Northern Italy Bike Tour

On the trail in the Stagna Valley, Italy Dolce Vita Bike Tour Report
Saturday, 16 September 2017

I just returned from leading a group of Brompton riders along bike trails in the Dolomite Alps of Northern Italy. Following is a brief report.

Two of us in the group carried our bikes aboard the first flight leg to London, where we all met up for a tour of the Brompton Factory (which was amazing). While there, we watched Will Butler-Adams demonstrate the new Brompton Electric to Sky News reporter Gemma Evans.

Upon conclusion of the video interview, Will offered us the opportunity to test out the prototype electric Brompton that he's been riding for several months. It's a pedelec with 3 modes and a long lasting battery. I tested it and could easily envision myself commuting on this bike to and from work at our Brompton shop in New Orleans. Given that my 1 way commute is 22 miles and the battery can last 100+ miles, it should easily power the bike in both directions for 2 or more days. I'll still pedal but I won't arrive sweaty from fighting the near constant headwinds encountered on the trail atop the Mississippi River levee here in hot and humid N'awlins.

The most memorable aspects of the factory tour were:
- The emphasis Brompton is placing on their e-bike, from R&D to precision calibration and full-on production.
- The difference in size between this facility and the old factory. Astonishingly, all space is in use.
- The new, state of the art powder coating facility will allow Brompton to add boutique colors.
- The look of the new Black Lacquer; it's gorgeous!

Since we flew on a smaller plane from London to Venice, all of us checked our Bromptons on that flight. We had scheduled a private airport pickup and were able to easily fit all riders and bikes into the vehicle.

The following day, we took a train to Udine, biked around the old town and had giros for lunch. Afterwards, we caught another train up into the Iron Valley and biked along the Alpe Adria bike trail in a mostly downhill direction. Though primarily a paved rail trail, there are a few, relatively short sections that are gravel. There are also some steep uphill sections that circumnavigate tunnels which are unsafe or have caved-in. Regardless, the Bromptons did fine and it was only necessary to walk the bikes up a few, short sections.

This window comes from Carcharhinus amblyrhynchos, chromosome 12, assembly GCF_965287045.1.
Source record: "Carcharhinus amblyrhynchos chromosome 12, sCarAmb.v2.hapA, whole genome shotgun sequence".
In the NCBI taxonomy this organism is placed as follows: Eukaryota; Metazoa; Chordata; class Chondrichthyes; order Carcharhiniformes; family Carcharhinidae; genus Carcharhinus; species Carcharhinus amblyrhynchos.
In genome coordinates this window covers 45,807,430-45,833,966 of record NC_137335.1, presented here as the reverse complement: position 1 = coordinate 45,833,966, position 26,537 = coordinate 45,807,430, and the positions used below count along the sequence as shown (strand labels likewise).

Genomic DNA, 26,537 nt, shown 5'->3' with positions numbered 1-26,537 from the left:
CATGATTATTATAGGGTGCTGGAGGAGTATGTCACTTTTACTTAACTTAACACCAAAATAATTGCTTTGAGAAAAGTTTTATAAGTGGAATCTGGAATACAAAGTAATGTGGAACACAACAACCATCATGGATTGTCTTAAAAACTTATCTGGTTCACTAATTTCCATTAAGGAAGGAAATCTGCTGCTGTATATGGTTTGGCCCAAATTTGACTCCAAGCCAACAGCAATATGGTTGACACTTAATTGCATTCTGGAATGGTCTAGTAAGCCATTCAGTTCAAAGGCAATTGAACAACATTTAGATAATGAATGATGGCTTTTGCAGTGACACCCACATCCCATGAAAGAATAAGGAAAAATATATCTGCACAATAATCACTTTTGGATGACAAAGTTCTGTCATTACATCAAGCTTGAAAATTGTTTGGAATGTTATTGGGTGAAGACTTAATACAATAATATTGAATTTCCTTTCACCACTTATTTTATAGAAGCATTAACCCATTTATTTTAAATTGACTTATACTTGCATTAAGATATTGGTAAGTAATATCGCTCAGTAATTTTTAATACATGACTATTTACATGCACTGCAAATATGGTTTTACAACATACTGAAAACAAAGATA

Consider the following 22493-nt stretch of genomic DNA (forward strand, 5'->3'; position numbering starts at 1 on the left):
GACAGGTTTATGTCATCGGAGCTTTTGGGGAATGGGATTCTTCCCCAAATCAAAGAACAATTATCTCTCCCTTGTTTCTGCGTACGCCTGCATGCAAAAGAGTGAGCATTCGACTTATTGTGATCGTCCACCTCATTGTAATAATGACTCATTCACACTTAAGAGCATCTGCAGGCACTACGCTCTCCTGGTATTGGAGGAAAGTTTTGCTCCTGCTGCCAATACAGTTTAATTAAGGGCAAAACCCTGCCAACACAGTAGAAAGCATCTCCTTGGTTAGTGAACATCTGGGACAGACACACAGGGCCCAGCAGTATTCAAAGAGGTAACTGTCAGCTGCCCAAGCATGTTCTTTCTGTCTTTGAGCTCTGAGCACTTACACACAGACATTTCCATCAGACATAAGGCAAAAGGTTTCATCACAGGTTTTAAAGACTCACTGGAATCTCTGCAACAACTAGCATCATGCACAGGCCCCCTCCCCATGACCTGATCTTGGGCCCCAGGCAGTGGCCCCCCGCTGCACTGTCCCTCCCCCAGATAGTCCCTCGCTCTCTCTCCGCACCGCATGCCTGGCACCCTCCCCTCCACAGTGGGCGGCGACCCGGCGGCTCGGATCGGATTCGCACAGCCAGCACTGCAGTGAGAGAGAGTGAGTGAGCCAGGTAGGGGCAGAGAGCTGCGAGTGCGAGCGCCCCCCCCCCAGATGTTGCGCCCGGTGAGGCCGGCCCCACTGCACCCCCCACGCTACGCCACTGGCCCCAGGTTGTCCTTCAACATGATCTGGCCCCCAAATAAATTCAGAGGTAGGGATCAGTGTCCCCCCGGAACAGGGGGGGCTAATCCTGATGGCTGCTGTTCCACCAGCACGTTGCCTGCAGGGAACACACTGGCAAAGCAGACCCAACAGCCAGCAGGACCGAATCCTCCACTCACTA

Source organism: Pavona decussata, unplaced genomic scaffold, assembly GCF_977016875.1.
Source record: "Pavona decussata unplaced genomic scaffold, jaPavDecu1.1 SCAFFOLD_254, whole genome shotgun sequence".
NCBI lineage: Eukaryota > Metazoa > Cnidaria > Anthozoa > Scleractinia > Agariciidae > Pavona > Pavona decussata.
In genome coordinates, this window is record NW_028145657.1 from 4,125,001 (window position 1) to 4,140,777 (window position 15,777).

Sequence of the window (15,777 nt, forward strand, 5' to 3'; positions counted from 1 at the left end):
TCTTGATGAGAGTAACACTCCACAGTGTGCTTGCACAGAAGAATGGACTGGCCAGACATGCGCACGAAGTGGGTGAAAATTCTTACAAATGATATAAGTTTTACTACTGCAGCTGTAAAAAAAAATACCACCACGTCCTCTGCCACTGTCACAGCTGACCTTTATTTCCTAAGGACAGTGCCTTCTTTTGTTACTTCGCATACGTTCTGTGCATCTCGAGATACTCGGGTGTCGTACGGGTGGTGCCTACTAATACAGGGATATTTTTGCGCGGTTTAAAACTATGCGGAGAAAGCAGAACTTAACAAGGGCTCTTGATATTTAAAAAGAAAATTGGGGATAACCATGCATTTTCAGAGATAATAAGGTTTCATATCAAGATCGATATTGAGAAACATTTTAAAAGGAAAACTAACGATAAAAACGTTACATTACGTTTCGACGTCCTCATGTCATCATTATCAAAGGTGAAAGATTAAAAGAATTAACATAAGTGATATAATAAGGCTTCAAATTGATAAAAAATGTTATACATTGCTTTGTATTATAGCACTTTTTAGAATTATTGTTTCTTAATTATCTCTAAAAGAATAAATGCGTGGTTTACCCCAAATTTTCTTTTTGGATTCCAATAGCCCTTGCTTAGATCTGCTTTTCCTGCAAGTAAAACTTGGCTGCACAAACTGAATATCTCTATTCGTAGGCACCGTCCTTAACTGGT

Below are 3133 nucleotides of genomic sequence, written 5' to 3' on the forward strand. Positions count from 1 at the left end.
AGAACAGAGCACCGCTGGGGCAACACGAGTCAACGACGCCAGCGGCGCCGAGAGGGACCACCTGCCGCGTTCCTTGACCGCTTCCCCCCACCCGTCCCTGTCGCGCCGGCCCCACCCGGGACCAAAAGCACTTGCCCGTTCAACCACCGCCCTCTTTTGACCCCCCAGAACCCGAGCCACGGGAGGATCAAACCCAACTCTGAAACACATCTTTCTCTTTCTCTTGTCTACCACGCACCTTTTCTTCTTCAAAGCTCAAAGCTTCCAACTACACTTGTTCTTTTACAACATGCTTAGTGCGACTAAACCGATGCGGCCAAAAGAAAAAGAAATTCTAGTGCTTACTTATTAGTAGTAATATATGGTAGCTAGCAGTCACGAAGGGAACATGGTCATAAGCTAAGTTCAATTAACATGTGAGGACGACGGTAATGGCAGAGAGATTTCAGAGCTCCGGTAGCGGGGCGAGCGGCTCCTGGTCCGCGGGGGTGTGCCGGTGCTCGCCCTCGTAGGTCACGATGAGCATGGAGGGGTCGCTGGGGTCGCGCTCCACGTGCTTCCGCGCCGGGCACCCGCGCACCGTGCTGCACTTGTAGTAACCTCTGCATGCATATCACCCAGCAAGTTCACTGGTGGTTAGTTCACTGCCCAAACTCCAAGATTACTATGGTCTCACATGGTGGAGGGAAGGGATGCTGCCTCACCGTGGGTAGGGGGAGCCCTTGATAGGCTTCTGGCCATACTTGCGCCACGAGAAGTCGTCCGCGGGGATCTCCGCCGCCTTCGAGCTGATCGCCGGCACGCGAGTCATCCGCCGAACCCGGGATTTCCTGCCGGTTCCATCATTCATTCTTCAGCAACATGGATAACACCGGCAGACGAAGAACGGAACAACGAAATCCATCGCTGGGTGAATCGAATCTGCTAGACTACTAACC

For the next 2 days, we rode through the Vinschgau on another paved bike trail. This trail is part of the Via Claudia Augusta, a trail that runs from Germany to the Adriatic Sea. Like the previous trail, the scenery was stunning. While it didn't have all the tunnels, galleries and trestles of the first trails, the mountains, apple orchards and more made up for it. By the way, there were gravel sections on this trail but they were less in number.

The next trail we rode starts in Toblach/Dobbiaco (all towns in this region of Italy have a German and Italian name) and crosses the Cimbanche Pass. This ride is full on gravel with ups and downs. Unless you're exceptionally fit, there are sections where it is necessary to walk your Brommie (especially if it's a 3 speed). I'm glad everyone used their luggage blocks because loading the front wheel really makes the bike more stable in the gravel.

As one approaches Cortina d'Ampezzo from the north, the trail becomes paved, making for a fun and rapid descent into town. Cortina is very fashionable and this is a great place to people watch.

Other than one section where a mountain slide took out the trail, the rest of the journey is an easy ride downhill to Calazzo d'Cadore and there is a great bicycle grill on the trail near to the end. Unfortunately, the weather went downhill so we hopped on a local bus to cover that section (easy to do as the trail parallels the highway).

For our final ride, we biked along the Valsugana Trail, which is another segment of the Via Claudia Augusta. This valley is lower in elevation but dramatic in a different way. The valley walls shoot up sharply and converge into a narrow gorge before the village of Valstagna so the bike trail hangs from one wall of the gorge on a metal deck. Again, the trail is almost entirely paved but there are sections where you ride on lightly traveled country roads.

All in all, the Bromptons performed superbly. We had just 1 puncture and one issue with an aftermarket H&H luggage block coming loose. As the group ate one final meal together, everyone agreed that they will be doing more long distance touring on their Bromptons in the future and several riders agreed to do another ride with us in Europe next year.

Link to photos (posting new ones daily):